John Finley was a sergeant in the U.S. Army Signal Service in the 1880s. He made 2,803 tornado forecasts for 18 regions east of the Rocky Mountains. His results can be examined using the 2x2 contingency table.
These data produce the following statistics:
You can see why the PC is not a good measure for tornadoe forecasting. These statistics say that the forecast was correct 96.6 percent of the time. However, 95.6 percent was due to "not forecasting" their occurrence. A POD of 54.9 percent is admirable considering the state of meteorology in the 1880s but a FAR of 72.0 percent is rather high. The bias implies a tendency to overforecast the occurrence of tornadoes.
An interesting slant on these statistics occurs when the Finley data are modified to indicate that no tornadoes are forecast.
For this case these data produce the following revised statistics:
In this case where tornadoes were never forecast, the PC went up to 98.2 percent.
Skill Score (SS) measures forecast accuracy relative to some set of control or reference forecast. It essentially answers the question:
The control or reference forecast include:
Skill Score is basically the percentage improvement over the reference forecast. It is expressed as follows:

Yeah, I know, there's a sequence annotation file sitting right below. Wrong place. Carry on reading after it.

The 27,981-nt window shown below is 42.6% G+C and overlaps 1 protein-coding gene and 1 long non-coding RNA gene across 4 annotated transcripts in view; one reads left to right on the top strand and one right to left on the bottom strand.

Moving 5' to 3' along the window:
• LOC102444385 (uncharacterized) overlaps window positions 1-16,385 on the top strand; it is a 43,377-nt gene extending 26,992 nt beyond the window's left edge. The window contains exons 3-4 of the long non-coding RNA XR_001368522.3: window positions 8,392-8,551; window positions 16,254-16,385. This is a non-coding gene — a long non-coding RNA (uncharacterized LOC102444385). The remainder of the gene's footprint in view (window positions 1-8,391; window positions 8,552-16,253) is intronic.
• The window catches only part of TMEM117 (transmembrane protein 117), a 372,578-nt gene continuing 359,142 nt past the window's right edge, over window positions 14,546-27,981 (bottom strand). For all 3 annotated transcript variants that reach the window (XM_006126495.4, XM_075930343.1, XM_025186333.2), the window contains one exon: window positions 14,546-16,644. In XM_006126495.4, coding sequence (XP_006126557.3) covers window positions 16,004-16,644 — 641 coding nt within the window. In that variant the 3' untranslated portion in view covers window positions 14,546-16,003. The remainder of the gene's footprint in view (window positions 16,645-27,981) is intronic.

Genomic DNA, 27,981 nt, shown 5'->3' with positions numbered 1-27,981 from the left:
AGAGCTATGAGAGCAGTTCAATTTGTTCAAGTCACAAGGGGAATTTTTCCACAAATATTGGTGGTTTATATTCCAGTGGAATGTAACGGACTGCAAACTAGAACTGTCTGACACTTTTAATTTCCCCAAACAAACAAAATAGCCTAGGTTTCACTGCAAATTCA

If A = Aperf, SS = 100%.
If A = Aref, SS = 0 (no skill).
Please note that SS can be either positive or negative.
Two skill scores can be applied to the 2x2 contingency table. These are the Heidke Skill Score and the Gilbert Skill Score.
For the Heidke Skill Score (HSS), the reference measure is the proportion correct that would be expected by random forecasts that are statistically independent of the observations.
From the 2x2 contingency table, the marginal probability of a yes forecast is (a+b)/n.
From the 2x2 contingency table, the marginal probability of a yes observation is (a+c)/n.
Thus, the probability of a correct yes forecast by chance is:
The probability of a correct no forecast by chance is:
and substitute these values into the general skill score formula. This gives the following expression for HSS:
HSS is independent of n. HSS = 1 for a perfect forecast; HSS = 0 shows no skill. If HSS < 0, the forecast is worse than the reference forecast.
For the Gilbert Skill Score (GSS), the reference measure is the threat score (TS or CSI) for random forecasts using the following: